So then the question I've been thinking about is what to learn with Chana about Rosh Hashana that will be suited for her temperament, personality, life stage, and current situation?  (Agav, this is what I love about homeschool.  THIS is, imo, "chinuch.")  Should we study a portion of the tefila that I think she might be able to relate to, philosophically and emotionally?  Or should we study general concepts of the Yom or time period?

(Last year I think we did "Avinu Malkenu" and possibly musaf.)

I asked her which she preferred (why figure it out if she'll just tell me) and she said to please ask her later.  So no help there.

For the boys, we are going to a "make your own shofar workshop" by the local Chabad this Sunday.

September update

Even though Elazar is not much interested in Judaics at this moment, a lot of his energy is directed towards science.  He keeps watching science videos--apparently there are a lot of different stinging bugs and they have lots of variety and different types of exoskeletons, and he watched someone intentionally get stung to see if the hype was true about this species (it was).  I signed him up for an engineering class, 8 wks, on Fridays.  Friday is not a great day for any class, especially as Shabbos gets earlier.  But it is for 3-4th grade (putting him on the older end, which hopefully increases his chances of being able to sit through it).  It is LOCAL.  A ten minute drive!  And supposedly they are building a robot using power tools and then programming it.  They need to get a few more kids to enroll in the class for it to run.  I really hope it works out.  Elazar's been asking me to go with him to "the dump" so he can salvage scrap and build things with it.  But he really doesn't know how to build things.

Every day the boys are working on their reading.  Not a day goes by where I don't field a few questions from each one about either how to spell something or what this word says or where a certain letter is on the keyboard (Aharon is working on that now, apparently).  The boys also often help each other out with reading and writing.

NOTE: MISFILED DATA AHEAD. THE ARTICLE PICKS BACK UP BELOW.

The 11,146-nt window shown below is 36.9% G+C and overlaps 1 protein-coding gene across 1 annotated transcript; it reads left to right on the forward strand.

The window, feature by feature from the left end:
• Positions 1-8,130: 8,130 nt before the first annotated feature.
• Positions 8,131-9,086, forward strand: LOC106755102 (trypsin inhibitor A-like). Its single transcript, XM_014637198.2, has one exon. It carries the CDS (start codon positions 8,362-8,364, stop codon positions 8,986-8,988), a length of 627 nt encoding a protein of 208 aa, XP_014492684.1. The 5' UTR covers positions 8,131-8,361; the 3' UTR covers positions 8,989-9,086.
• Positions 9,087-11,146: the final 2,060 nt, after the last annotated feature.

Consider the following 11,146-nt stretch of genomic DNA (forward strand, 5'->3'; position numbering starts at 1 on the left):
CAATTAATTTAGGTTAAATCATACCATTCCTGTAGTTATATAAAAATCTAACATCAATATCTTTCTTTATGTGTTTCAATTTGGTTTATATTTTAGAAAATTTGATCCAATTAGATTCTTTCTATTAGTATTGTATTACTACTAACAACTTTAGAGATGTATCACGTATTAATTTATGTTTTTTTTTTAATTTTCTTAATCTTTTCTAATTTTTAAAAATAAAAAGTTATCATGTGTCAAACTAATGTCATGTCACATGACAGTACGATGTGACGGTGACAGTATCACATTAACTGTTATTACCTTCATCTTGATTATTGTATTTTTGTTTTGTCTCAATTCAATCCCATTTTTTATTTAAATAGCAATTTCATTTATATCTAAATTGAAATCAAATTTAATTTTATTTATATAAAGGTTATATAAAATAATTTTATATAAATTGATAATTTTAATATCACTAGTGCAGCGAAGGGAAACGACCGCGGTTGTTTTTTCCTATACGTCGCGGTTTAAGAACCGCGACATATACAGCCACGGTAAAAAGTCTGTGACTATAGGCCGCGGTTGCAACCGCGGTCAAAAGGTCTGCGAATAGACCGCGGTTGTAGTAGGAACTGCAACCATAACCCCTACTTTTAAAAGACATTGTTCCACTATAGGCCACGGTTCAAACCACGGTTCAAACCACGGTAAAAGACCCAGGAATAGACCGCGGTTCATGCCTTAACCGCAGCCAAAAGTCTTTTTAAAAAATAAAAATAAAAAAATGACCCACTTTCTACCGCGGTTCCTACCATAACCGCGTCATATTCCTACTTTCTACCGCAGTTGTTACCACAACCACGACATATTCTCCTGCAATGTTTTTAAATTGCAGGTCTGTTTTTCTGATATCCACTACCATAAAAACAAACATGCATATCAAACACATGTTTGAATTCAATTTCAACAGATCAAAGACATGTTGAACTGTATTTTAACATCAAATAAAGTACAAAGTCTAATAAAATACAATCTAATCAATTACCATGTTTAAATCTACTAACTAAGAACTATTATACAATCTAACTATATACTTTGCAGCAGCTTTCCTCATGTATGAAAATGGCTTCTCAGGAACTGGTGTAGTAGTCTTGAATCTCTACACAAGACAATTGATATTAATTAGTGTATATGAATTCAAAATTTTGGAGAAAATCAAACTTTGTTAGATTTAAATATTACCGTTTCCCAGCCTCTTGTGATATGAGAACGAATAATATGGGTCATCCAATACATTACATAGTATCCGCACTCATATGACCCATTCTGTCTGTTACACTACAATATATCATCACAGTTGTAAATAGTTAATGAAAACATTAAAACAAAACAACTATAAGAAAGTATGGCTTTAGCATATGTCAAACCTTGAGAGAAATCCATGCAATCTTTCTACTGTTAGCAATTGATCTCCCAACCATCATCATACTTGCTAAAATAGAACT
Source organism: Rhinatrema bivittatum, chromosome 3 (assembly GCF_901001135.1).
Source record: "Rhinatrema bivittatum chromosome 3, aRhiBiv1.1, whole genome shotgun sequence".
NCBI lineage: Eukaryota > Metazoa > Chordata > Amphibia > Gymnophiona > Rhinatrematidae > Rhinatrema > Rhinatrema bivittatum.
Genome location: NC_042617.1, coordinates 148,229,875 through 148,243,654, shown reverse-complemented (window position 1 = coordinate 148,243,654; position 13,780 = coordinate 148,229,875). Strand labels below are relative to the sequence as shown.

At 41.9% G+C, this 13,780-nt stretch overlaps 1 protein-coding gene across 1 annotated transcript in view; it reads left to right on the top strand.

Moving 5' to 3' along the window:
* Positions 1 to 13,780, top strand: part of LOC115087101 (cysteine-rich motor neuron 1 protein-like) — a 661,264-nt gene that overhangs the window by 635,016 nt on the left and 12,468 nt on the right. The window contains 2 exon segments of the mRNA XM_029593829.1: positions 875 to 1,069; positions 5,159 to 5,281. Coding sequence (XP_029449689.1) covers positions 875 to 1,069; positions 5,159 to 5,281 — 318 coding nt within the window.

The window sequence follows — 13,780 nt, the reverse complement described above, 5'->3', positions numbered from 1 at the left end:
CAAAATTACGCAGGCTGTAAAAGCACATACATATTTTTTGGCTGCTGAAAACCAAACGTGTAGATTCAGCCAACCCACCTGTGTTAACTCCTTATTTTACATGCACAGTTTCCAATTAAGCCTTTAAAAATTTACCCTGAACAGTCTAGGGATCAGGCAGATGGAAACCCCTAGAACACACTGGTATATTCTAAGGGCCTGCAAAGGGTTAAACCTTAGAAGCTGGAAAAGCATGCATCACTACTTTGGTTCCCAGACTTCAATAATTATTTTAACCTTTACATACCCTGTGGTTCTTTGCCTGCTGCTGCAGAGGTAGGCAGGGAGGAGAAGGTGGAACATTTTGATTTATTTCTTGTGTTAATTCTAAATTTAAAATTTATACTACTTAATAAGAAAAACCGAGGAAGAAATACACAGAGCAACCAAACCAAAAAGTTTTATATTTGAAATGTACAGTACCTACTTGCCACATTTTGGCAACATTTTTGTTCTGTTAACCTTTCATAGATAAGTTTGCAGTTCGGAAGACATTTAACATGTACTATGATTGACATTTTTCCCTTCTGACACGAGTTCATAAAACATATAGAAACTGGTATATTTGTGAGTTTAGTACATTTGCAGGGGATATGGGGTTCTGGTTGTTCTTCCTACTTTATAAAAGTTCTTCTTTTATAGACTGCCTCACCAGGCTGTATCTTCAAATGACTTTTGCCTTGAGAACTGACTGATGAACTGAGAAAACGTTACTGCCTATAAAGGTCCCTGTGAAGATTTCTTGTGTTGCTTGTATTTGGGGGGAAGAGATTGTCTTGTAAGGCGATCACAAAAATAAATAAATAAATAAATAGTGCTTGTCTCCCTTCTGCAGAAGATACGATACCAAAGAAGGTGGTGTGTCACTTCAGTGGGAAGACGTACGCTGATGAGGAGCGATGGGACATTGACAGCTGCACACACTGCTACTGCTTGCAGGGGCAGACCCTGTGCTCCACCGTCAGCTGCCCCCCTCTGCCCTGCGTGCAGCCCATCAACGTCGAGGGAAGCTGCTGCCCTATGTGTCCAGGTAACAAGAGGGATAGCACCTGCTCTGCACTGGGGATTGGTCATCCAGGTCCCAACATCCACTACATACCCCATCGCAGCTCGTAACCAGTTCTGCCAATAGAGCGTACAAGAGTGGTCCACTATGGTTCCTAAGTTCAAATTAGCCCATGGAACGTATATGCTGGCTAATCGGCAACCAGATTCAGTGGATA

All this gives me the time to deal with the rather copious amount of conflict and fighting that has been going on.  When I reflect, it's not even the majority of the day (I've had those months and those years).  It's probably 2-5 blowups a day.  Not terrible.

(And all you homeschool mamas who are trying to deal with the rather copious amount of conflict AND do school lessons--you need an extra hug.)

We finished Pippi Longstocking.  I tried a chapter of Tales of a Fourth Grade Nothing.  The genius of that is the older sibling dealing with an annoying younger sibling.  That worked nicely for the girls at that stage.  Elazar doesn't quite relate to that.  I'm thinking of trying All of a Kind Family since it's on my shelf.  But I think he would prefer humor.  I tried to buy The Great Brain for my kindle last night (actually, I just wanted to send a sample to see if Elazar would like it) but it's not coming out in kindle version until January.  So I'm still looking for the next good book that will be funny for Elazar.  Maybe Matilda.  I also tried a chapter of Danny, Champion of the World and although Elazar was polite about it, it didn't captivate him.

Wednesday, September 21, 2016

16 days

She doesn't want to learn with me.

I'm spending most of our time together trying to build emotional connections and having pleasant interactions.

And today when I asked Elazar to come here so I could tell him something, he said with slight trepidation, "Is it Torah?"

Wednesday, September 14, 2016